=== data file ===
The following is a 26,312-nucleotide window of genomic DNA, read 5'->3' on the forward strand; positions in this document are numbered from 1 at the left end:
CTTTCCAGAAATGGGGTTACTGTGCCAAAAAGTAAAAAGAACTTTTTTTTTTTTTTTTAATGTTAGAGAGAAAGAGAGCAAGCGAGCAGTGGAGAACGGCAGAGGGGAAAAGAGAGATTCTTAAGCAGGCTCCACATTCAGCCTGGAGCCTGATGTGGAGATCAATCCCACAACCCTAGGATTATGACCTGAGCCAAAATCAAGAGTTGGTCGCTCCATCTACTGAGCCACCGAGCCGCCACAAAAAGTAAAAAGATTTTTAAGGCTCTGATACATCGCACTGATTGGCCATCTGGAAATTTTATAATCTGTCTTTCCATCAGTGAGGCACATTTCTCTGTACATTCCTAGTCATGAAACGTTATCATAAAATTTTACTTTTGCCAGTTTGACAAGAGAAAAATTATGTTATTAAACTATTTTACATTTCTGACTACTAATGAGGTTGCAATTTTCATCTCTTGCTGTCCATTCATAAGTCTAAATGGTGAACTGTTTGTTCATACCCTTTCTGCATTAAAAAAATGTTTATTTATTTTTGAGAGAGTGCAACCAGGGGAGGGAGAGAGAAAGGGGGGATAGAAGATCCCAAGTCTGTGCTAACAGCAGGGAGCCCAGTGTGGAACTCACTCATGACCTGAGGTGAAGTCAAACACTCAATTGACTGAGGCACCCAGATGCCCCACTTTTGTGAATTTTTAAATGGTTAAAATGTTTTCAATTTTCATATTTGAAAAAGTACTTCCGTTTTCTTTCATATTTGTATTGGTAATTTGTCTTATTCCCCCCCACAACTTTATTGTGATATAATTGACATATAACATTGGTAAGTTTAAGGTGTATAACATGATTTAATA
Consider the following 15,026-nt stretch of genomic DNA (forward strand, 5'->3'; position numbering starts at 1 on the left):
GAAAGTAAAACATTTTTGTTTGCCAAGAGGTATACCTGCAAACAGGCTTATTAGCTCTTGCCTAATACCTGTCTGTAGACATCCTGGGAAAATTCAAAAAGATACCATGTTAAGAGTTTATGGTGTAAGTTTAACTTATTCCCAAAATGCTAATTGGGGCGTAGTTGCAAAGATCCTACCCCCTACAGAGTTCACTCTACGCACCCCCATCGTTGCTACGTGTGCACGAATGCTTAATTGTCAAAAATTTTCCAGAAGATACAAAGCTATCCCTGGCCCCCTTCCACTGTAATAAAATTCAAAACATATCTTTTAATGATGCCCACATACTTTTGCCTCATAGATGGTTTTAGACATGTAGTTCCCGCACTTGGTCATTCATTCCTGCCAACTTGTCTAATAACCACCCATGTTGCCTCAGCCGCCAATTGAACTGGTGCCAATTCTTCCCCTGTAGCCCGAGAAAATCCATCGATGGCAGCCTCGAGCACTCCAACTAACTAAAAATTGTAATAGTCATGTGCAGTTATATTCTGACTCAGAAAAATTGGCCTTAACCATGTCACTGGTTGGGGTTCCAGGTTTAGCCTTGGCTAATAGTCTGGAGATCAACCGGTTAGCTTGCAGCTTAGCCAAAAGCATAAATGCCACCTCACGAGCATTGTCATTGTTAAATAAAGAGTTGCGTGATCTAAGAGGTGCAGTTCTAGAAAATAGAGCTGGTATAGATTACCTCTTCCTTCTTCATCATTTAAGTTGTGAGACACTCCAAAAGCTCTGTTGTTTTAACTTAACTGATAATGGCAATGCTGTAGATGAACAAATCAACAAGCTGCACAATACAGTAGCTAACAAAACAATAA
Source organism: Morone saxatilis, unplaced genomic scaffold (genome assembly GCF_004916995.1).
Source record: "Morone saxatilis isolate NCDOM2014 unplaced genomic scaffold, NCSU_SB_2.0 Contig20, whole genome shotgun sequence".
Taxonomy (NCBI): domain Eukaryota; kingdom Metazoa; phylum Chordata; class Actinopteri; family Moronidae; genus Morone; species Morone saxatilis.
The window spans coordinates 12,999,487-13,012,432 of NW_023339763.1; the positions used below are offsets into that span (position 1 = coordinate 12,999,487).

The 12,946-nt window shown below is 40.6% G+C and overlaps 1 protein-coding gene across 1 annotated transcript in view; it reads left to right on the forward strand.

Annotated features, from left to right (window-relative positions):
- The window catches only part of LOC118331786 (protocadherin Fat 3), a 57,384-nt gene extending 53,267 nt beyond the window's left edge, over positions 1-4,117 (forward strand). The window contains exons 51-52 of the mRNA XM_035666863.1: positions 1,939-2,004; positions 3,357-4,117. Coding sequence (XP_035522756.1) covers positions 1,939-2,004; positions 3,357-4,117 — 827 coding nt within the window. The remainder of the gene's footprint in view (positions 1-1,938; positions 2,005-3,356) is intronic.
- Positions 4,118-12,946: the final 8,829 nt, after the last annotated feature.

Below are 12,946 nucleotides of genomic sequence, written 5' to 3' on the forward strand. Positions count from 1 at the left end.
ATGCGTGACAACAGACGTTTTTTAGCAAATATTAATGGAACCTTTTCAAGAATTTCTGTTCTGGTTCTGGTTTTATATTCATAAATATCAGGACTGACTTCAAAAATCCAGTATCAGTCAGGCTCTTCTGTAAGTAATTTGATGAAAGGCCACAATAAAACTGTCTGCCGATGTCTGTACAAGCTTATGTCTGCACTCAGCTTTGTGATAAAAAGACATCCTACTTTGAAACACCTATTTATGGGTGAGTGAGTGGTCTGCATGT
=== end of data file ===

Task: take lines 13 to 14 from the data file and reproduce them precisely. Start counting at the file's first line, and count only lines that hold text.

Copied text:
Below are 12,946 nucleotides of genomic sequence, written 5' to 3' on the forward strand. Positions count from 1 at the left end.
ATGCGTGACAACAGACGTTTTTTAGCAAATATTAATGGAACCTTTTCAAGAATTTCTGTTCTGGTTCTGGTTTTATATTCATAAATATCAGGACTGACTTCAAAAATCCAGTATCAGTCAGGCTCTTCTGTAAGTAATTTGATGAAAGGCCACAATAAAACTGTCTGCCGATGTCTGTACAAGCTTATGTCTGCACTCAGCTTTGTGATAAAAAGACATCCTACTTTGAAACACCTATTTATGGGTGAGTGAGTGGTCTGCATGT